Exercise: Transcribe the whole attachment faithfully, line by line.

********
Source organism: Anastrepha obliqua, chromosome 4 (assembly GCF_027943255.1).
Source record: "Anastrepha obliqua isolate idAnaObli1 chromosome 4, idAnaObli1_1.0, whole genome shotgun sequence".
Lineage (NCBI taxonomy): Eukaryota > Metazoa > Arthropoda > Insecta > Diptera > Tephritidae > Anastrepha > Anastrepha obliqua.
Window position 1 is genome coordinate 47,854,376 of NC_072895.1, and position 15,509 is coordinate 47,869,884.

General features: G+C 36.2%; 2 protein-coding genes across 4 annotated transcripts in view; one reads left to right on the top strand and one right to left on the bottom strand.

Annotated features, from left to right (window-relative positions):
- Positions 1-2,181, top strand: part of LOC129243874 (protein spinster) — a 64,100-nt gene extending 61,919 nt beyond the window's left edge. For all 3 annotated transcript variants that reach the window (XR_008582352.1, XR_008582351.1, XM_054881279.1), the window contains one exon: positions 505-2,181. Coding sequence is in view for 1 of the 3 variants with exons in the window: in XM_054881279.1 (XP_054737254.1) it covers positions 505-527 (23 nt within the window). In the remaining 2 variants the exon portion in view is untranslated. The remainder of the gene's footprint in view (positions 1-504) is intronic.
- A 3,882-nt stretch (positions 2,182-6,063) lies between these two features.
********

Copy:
Source organism: Anastrepha obliqua, chromosome 4 (assembly GCF_027943255.1).
Source record: "Anastrepha obliqua isolate idAnaObli1 chromosome 4, idAnaObli1_1.0, whole genome shotgun sequence".
Lineage (NCBI taxonomy): Eukaryota > Metazoa > Arthropoda > Insecta > Diptera > Tephritidae > Anastrepha > Anastrepha obliqua.
Window position 1 is genome coordinate 47,854,376 of NC_072895.1, and position 15,509 is coordinate 47,869,884.

General features: G+C 36.2%; 2 protein-coding genes across 4 annotated transcripts in view; one reads left to right on the top strand and one right to left on the bottom strand.

Annotated features, from left to right (window-relative positions):
- Positions 1-2,181, top strand: part of LOC129243874 (protein spinster) — a 64,100-nt gene extending 61,919 nt beyond the window's left edge. For all 3 annotated transcript variants that reach the window (XR_008582352.1, XR_008582351.1, XM_054881279.1), the window contains one exon: positions 505-2,181. Coding sequence is in view for 1 of the 3 variants with exons in the window: in XM_054881279.1 (XP_054737254.1) it covers positions 505-527 (23 nt within the window). In the remaining 2 variants the exon portion in view is untranslated. The remainder of the gene's footprint in view (positions 1-504) is intronic.
- A 3,882-nt stretch (positions 2,182-6,063) lies between these two features.